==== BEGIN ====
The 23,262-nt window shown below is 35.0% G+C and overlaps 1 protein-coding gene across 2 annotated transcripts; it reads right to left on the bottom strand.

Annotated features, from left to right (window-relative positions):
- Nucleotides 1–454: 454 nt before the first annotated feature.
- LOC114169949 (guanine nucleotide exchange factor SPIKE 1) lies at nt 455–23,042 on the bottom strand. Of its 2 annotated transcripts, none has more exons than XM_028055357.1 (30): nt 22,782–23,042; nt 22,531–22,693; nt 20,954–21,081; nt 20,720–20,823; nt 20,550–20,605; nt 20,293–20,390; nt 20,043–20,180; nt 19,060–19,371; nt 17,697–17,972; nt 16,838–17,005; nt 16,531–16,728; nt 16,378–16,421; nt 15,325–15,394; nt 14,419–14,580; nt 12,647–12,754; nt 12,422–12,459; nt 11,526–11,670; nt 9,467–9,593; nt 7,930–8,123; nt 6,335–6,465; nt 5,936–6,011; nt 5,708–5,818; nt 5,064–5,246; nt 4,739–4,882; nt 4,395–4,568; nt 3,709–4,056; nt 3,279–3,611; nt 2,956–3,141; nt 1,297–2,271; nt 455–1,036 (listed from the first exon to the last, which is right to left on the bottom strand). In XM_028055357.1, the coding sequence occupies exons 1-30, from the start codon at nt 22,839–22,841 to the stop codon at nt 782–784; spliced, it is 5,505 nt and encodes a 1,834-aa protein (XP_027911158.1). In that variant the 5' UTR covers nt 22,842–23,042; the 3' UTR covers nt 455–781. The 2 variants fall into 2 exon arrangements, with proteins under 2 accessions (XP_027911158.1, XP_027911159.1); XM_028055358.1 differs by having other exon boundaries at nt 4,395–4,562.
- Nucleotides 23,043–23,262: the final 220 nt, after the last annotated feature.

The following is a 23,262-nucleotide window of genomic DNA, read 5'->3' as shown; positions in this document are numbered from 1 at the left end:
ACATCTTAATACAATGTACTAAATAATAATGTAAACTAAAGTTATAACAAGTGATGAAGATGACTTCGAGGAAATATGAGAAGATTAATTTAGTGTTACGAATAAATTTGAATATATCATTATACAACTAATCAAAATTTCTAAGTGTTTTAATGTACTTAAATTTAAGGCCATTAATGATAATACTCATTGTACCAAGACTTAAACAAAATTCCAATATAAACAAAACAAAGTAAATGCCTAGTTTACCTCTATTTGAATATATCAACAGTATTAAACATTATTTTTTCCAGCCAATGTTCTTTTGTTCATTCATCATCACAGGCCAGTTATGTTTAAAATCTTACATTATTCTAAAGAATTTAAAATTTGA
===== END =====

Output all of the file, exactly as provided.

The 23,262-nt window shown below is 35.0% G+C and overlaps 1 protein-coding gene across 2 annotated transcripts; it reads right to left on the bottom strand.

Annotated features, from left to right (window-relative positions):
- Nucleotides 1–454: 454 nt before the first annotated feature.
- LOC114169949 (guanine nucleotide exchange factor SPIKE 1) lies at nt 455–23,042 on the bottom strand. Of its 2 annotated transcripts, none has more exons than XM_028055357.1 (30): nt 22,782–23,042; nt 22,531–22,693; nt 20,954–21,081; nt 20,720–20,823; nt 20,550–20,605; nt 20,293–20,390; nt 20,043–20,180; nt 19,060–19,371; nt 17,697–17,972; nt 16,838–17,005; nt 16,531–16,728; nt 16,378–16,421; nt 15,325–15,394; nt 14,419–14,580; nt 12,647–12,754; nt 12,422–12,459; nt 11,526–11,670; nt 9,467–9,593; nt 7,930–8,123; nt 6,335–6,465; nt 5,936–6,011; nt 5,708–5,818; nt 5,064–5,246; nt 4,739–4,882; nt 4,395–4,568; nt 3,709–4,056; nt 3,279–3,611; nt 2,956–3,141; nt 1,297–2,271; nt 455–1,036 (listed from the first exon to the last, which is right to left on the bottom strand). In XM_028055357.1, the coding sequence occupies exons 1-30, from the start codon at nt 22,839–22,841 to the stop codon at nt 782–784; spliced, it is 5,505 nt and encodes a 1,834-aa protein (XP_027911158.1). In that variant the 5' UTR covers nt 22,842–23,042; the 3' UTR covers nt 455–781. The 2 variants fall into 2 exon arrangements, with proteins under 2 accessions (XP_027911158.1, XP_027911159.1); XM_028055358.1 differs by having other exon boundaries at nt 4,395–4,562.
- Nucleotides 23,043–23,262: the final 220 nt, after the last annotated feature.

The following is a 23,262-nucleotide window of genomic DNA, read 5'->3' as shown; positions in this document are numbered from 1 at the left end:
ACATCTTAATACAATGTACTAAATAATAATGTAAACTAAAGTTATAACAAGTGATGAAGATGACTTCGAGGAAATATGAGAAGATTAATTTAGTGTTACGAATAAATTTGAATATATCATTATACAACTAATCAAAATTTCTAAGTGTTTTAATGTACTTAAATTTAAGGCCATTAATGATAATACTCATTGTACCAAGACTTAAACAAAATTCCAATATAAACAAAACAAAGTAAATGCCTAGTTTACCTCTATTTGAATATATCAACAGTATTAAACATTATTTTTTCCAGCCAATGTTCTTTTGTTCATTCATCATCACAGGCCAGTTATGTTTAAAATCTTACATTATTCTAAAGAATTTAAAATTTGA